Arguably, the most crucial aspect of A Doll’s House is its portrayal of women and their roles in the 1800s. Throughout the entire play, almost every scene between Torvald and Nora involves him treating her as an object, rather than an equal. After the party upstairs, Torvald refers to Nora, “Why shouldn’t I not look at my dearest treasure” (Ibsen 67). He regards Nora constantly as a “prize” he has won, therefore objectifying Nora. Torvald continuously calls Nora “pet names”, such as squirrel and skylark. His habit of using delicate and frail creatures to characterize his wife demonstrates his apparent superiority over Nora. Torvald also appears to have a rule against Nora consuming candy as he questions, “Hasn’t Miss Sweet-Tooth been breaking ru...
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...es of individuality and willpower through different characters. Nora discovers the need to enlighten herself without her father or husband’s imminent influence. On the other hand, Mrs. Linde, Nora’s old friend and Krogstad’s former lover, decides that her path to happiness would be with Krogstad, rather than alone like Nora. Regardless, the play represents multiple paths to find one’s own originality.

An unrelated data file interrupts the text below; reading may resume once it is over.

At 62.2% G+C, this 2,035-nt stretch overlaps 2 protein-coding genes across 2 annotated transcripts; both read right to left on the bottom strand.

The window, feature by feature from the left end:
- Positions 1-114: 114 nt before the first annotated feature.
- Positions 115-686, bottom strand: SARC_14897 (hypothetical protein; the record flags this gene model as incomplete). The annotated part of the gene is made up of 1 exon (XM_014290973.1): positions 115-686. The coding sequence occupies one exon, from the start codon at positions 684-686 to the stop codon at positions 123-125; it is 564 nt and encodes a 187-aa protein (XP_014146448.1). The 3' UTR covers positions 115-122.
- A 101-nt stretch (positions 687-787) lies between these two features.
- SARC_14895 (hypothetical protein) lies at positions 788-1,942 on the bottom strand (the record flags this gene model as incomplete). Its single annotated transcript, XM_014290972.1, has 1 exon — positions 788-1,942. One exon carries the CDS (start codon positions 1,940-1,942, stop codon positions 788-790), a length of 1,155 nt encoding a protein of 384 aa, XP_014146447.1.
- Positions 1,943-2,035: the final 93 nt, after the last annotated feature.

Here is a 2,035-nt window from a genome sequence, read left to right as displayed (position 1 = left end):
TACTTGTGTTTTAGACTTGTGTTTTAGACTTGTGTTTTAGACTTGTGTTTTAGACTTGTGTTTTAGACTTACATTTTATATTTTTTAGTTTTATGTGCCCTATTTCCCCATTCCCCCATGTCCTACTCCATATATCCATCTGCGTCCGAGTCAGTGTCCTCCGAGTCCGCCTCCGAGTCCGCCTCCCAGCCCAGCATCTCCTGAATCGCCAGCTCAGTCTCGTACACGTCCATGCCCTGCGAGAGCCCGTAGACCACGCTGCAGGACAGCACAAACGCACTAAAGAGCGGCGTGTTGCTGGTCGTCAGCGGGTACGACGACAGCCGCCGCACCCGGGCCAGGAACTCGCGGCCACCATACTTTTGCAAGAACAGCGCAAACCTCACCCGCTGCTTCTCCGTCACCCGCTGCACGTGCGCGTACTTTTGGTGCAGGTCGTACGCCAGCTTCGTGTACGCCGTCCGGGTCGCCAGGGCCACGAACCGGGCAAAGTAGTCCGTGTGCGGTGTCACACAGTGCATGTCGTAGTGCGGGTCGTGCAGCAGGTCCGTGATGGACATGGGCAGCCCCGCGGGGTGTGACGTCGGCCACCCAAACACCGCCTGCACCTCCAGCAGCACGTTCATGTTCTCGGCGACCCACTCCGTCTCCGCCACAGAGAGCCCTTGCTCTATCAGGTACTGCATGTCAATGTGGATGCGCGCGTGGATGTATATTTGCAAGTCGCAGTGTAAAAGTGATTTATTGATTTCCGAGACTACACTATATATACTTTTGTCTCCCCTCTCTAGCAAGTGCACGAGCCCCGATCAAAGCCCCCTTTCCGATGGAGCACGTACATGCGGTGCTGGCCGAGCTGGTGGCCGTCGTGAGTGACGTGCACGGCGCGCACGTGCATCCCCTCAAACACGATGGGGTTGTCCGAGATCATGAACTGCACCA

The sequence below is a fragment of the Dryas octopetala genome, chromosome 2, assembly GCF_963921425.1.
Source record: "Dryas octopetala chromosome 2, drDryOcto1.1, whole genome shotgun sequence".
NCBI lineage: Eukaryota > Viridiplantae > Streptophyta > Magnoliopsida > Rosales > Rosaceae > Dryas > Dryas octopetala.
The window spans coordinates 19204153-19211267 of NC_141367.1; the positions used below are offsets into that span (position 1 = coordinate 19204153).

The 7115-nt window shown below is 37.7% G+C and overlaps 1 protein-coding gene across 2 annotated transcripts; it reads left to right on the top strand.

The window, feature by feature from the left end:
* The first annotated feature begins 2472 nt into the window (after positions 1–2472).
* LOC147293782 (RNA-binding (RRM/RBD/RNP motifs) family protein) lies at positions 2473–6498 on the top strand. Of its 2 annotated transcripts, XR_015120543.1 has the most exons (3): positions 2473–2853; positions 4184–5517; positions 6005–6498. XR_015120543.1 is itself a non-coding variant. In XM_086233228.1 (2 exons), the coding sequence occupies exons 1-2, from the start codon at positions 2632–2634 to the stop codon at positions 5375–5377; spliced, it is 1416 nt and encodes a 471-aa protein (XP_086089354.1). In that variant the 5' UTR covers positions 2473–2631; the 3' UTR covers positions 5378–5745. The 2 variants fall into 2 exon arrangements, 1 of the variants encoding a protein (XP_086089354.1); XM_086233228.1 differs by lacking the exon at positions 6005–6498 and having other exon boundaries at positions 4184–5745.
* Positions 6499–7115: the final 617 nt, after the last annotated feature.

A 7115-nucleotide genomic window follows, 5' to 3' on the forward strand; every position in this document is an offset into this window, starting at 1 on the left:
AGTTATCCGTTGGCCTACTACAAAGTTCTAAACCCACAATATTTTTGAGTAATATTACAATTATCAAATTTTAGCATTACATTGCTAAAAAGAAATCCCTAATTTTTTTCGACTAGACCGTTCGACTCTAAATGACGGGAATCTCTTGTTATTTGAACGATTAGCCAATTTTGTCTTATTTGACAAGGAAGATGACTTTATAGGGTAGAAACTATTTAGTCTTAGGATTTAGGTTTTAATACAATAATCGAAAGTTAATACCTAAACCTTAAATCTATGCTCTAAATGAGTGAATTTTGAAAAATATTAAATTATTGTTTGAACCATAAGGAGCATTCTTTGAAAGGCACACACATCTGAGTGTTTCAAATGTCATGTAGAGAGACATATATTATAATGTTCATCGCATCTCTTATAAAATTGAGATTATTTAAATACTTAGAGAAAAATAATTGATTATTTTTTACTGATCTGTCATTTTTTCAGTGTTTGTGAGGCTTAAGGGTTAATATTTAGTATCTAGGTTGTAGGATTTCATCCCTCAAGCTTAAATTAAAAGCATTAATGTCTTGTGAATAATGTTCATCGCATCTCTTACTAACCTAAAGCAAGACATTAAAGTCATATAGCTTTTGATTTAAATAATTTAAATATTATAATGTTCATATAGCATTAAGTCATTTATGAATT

Through her illuminating moment in Act 3, Nora discovered her true reality and how she planned to repair it. This moment acted as a window into the entire meaning of the play as the audience is finally shown Nora’s ability to resist her husband’s demands. Throughout the entire play, Nora was attempting to do what she believed would make her happy, which was saving her husband. By the end of the story, she realized rescuing herself would truly make her fulfilled.
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